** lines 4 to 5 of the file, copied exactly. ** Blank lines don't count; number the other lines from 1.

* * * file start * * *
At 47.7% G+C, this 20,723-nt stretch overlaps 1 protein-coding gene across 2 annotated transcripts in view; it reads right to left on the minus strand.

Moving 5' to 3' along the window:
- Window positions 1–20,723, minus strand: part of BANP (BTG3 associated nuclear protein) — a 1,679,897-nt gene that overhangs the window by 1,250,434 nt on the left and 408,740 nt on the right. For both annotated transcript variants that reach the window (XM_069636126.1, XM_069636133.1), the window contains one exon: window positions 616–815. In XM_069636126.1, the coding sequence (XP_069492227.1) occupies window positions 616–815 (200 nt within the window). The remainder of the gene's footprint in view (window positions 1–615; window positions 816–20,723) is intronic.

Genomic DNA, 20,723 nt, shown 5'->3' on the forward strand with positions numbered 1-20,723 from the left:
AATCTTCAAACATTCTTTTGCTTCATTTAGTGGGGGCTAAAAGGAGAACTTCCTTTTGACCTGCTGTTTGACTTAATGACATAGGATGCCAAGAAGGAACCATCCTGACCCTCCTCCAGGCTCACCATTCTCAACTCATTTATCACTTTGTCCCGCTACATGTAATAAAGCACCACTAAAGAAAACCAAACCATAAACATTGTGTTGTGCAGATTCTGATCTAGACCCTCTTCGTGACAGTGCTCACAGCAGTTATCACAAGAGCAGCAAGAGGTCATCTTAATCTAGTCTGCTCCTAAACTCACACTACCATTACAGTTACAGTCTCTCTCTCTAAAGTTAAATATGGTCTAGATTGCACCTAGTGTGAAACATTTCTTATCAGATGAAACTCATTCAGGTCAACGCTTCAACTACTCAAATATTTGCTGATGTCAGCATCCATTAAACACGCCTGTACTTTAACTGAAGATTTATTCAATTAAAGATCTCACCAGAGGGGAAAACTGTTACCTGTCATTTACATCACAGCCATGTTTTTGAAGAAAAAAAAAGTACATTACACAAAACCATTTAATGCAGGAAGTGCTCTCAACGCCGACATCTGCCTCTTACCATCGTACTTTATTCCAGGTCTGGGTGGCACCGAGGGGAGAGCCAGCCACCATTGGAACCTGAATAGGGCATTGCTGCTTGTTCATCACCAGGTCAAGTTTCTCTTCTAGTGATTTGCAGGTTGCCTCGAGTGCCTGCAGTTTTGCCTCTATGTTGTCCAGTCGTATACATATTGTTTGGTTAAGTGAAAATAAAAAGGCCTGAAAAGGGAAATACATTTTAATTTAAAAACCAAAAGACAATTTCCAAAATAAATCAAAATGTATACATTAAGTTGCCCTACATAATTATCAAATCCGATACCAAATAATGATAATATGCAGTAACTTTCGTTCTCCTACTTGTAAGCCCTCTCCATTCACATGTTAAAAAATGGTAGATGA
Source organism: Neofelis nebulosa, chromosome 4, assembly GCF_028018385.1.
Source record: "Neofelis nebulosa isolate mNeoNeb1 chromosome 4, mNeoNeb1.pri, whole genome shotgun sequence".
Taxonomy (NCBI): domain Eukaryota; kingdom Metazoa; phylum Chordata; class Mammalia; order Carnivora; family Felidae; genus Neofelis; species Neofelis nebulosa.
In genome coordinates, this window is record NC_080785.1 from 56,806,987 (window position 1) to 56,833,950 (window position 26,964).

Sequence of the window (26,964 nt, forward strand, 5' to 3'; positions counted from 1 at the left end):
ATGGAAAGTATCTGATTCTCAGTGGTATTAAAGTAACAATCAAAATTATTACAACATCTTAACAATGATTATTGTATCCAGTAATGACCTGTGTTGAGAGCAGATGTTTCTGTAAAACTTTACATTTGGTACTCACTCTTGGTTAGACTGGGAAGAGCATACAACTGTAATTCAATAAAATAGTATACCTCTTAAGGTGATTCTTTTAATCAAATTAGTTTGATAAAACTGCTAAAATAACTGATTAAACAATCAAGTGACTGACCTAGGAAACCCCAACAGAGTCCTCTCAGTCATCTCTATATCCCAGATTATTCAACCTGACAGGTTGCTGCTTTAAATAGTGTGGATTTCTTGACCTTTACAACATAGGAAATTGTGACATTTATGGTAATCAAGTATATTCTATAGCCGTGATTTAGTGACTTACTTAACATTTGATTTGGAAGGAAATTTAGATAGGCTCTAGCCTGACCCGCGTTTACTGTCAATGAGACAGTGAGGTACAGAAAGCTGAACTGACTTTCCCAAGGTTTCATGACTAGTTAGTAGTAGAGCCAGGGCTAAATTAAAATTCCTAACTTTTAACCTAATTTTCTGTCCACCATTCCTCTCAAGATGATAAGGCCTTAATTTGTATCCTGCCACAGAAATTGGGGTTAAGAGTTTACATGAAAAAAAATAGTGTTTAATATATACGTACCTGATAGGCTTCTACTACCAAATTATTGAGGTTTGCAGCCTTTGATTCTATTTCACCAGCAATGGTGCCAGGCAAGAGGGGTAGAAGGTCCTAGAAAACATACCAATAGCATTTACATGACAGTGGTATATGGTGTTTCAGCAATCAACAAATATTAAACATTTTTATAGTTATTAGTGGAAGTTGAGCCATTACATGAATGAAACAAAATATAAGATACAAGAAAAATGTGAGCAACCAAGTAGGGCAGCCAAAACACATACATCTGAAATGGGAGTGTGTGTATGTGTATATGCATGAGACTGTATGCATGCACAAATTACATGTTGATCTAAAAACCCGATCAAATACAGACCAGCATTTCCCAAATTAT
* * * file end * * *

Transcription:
Genomic DNA, 20,723 nt, shown 5'->3' on the forward strand with positions numbered 1-20,723 from the left:
AATCTTCAAACATTCTTTTGCTTCATTTAGTGGGGGCTAAAAGGAGAACTTCCTTTTGACCTGCTGTTTGACTTAATGACATAGGATGCCAAGAAGGAACCATCCTGACCCTCCTCCAGGCTCACCATTCTCAACTCATTTATCACTTTGTCCCGCTACATGTAATAAAGCACCACTAAAGAAAACCAAACCATAAACATTGTGTTGTGCAGATTCTGATCTAGACCCTCTTCGTGACAGTGCTCACAGCAGTTATCACAAGAGCAGCAAGAGGTCATCTTAATCTAGTCTGCTCCTAAACTCACACTACCATTACAGTTACAGTCTCTCTCTCTAAAGTTAAATATGGTCTAGATTGCACCTAGTGTGAAACATTTCTTATCAGATGAAACTCATTCAGGTCAACGCTTCAACTACTCAAATATTTGCTGATGTCAGCATCCATTAAACACGCCTGTACTTTAACTGAAGATTTATTCAATTAAAGATCTCACCAGAGGGGAAAACTGTTACCTGTCATTTACATCACAGCCATGTTTTTGAAGAAAAAAAAAGTACATTACACAAAACCATTTAATGCAGGAAGTGCTCTCAACGCCGACATCTGCCTCTTACCATCGTACTTTATTCCAGGTCTGGGTGGCACCGAGGGGAGAGCCAGCCACCATTGGAACCTGAATAGGGCATTGCTGCTTGTTCATCACCAGGTCAAGTTTCTCTTCTAGTGATTTGCAGGTTGCCTCGAGTGCCTGCAGTTTTGCCTCTATGTTGTCCAGTCGTATACATATTGTTTGGTTAAGTGAAAATAAAAAGGCCTGAAAAGGGAAATACATTTTAATTTAAAAACCAAAAGACAATTTCCAAAATAAATCAAAATGTATACATTAAGTTGCCCTACATAATTATCAAATCCGATACCAAATAATGATAATATGCAGTAACTTTCGTTCTCCTACTTGTAAGCCCTCTCCATTCACATGTTAAAAAATGGTAGATGA